Two poems by Tahir Hamut
Tahir Hamut is considered one of the foremost modernist poets in the Uyghur language today. For three years in the 1990s, he was jailed in Xinjiang Uyghur Autonomous Region after being falsely accused by Chinese authorities of "revealing secrets of the Chinese state". In 2017, as more and more Uyghur writers and poets were sent to the so-called re-education camps in Xinjiang, Tahir Hamut fled the country. Today he lives in exile in the United States.
A piece of my flesh
A piece of my bone
A piece of my soul
A piece of my thought
In her thin hands
the lines of time grow long.
In her black eyes
float the truths of stone tablets.
Round her slender neck
a dusky hair lies knotted.
On her dark skin
the map of fruit is drawn.
is a raindrop on my cheek, translucent
as the future I can’t see.
is a knot that need not to be untied
like the furmula my blood traced from the sky,
an omen trickling from history.
kisses the stone on my grave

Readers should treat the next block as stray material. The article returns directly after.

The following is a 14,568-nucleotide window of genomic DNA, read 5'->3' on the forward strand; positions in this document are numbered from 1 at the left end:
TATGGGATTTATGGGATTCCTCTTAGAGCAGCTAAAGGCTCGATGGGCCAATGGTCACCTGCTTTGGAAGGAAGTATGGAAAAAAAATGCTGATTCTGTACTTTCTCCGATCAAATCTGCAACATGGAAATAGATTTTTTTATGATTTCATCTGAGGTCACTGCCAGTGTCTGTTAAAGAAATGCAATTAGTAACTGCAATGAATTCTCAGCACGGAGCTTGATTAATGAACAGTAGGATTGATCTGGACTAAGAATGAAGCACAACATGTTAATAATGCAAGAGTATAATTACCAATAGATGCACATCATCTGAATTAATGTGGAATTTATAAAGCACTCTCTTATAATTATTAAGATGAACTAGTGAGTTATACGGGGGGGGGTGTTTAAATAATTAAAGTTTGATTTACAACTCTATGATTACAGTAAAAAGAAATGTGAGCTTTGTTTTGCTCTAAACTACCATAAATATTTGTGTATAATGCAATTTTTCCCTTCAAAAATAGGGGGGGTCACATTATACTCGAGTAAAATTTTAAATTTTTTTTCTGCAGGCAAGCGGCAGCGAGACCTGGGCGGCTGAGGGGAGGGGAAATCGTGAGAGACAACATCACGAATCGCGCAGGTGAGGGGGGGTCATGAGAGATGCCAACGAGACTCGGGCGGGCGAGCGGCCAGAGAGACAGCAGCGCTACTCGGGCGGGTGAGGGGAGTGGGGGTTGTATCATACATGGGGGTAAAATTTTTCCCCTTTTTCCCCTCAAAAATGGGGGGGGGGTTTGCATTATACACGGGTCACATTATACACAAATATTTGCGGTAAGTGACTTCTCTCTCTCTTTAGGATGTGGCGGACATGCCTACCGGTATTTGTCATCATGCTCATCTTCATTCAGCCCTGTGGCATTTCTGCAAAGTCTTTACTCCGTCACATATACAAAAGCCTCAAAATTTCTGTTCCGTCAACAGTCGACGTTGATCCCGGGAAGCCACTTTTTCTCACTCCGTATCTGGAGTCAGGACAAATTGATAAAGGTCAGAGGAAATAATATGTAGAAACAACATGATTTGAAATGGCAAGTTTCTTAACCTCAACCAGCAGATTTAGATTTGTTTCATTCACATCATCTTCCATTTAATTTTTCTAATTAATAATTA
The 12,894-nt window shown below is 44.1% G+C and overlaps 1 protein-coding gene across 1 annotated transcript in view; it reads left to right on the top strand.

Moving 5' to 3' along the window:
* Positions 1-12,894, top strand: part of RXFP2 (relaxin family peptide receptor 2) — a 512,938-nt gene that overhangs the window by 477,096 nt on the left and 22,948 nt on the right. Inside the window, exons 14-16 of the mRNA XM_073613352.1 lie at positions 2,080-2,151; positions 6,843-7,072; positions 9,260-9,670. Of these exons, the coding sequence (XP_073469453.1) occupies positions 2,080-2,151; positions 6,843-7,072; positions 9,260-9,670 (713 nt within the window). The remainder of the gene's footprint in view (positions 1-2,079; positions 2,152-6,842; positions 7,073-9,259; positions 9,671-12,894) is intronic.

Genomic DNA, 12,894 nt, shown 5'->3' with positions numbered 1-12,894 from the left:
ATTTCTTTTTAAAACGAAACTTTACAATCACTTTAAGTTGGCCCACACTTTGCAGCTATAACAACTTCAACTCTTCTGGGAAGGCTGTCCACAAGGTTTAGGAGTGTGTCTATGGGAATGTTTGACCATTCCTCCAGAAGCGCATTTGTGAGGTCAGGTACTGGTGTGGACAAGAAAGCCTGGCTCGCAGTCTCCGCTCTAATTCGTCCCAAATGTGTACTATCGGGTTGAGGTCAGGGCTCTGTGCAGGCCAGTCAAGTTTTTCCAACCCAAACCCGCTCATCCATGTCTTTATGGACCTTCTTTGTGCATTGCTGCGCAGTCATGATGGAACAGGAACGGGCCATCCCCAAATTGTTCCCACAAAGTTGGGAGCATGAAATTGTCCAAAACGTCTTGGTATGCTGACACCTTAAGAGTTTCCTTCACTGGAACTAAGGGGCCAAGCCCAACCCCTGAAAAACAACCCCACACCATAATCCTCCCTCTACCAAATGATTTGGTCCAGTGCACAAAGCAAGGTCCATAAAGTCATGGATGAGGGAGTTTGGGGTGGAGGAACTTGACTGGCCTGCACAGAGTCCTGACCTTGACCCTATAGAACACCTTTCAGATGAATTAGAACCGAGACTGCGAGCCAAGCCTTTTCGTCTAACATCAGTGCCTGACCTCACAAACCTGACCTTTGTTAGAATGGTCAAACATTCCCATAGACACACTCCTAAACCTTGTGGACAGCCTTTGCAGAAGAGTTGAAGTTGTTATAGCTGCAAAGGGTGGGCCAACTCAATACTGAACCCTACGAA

that holds down my corpse
and entrusts me to it.
is a luckless spell
who made me a creator
and carried on my creation.
She is my daughter.
I left my house as carefully planned
My ears had marked the entire route
Countless placards and flags in my mouth
flew their resolute colors in the wind
Slogans shouting in my eyes
wiped heedless men one by one from the books
Jammed deep in the pockets of my pants
my hands seized the city’s biggest street
Shoulder to shoulder my hairs pressed forward
My nostrils drew angry spears time and again
My brain cells calmly surveyed the surroundings
My noon-colored T-shirt rumbled grandly
and smoothly unfurled across the city
My footfalls beat out a fierce declaration
this was the final declaration
I had only to raise my head
and all tyranny would crumble
I had only to puff out my chest
and that beautiful world would be built
And just like that
with my head hung low
my body bowed
I took one more lonely walk through the city
The photo was taken by Yu-Jing Huang as part of a photo exhibition on Uyghur identity. In the image, Aséna Tahir Izgil is holding the form used by Chinese authorities in Xinjiang to calculate Muslim citizens' "reliability," using categories like ethnicity and religiosity. It was this form, and the repressive bureaucracy it represents, that forced Tahir, Aséna, and the rest of their family to flee their homeland. Here, Aséna defiantly holds up the form and looks straight through it.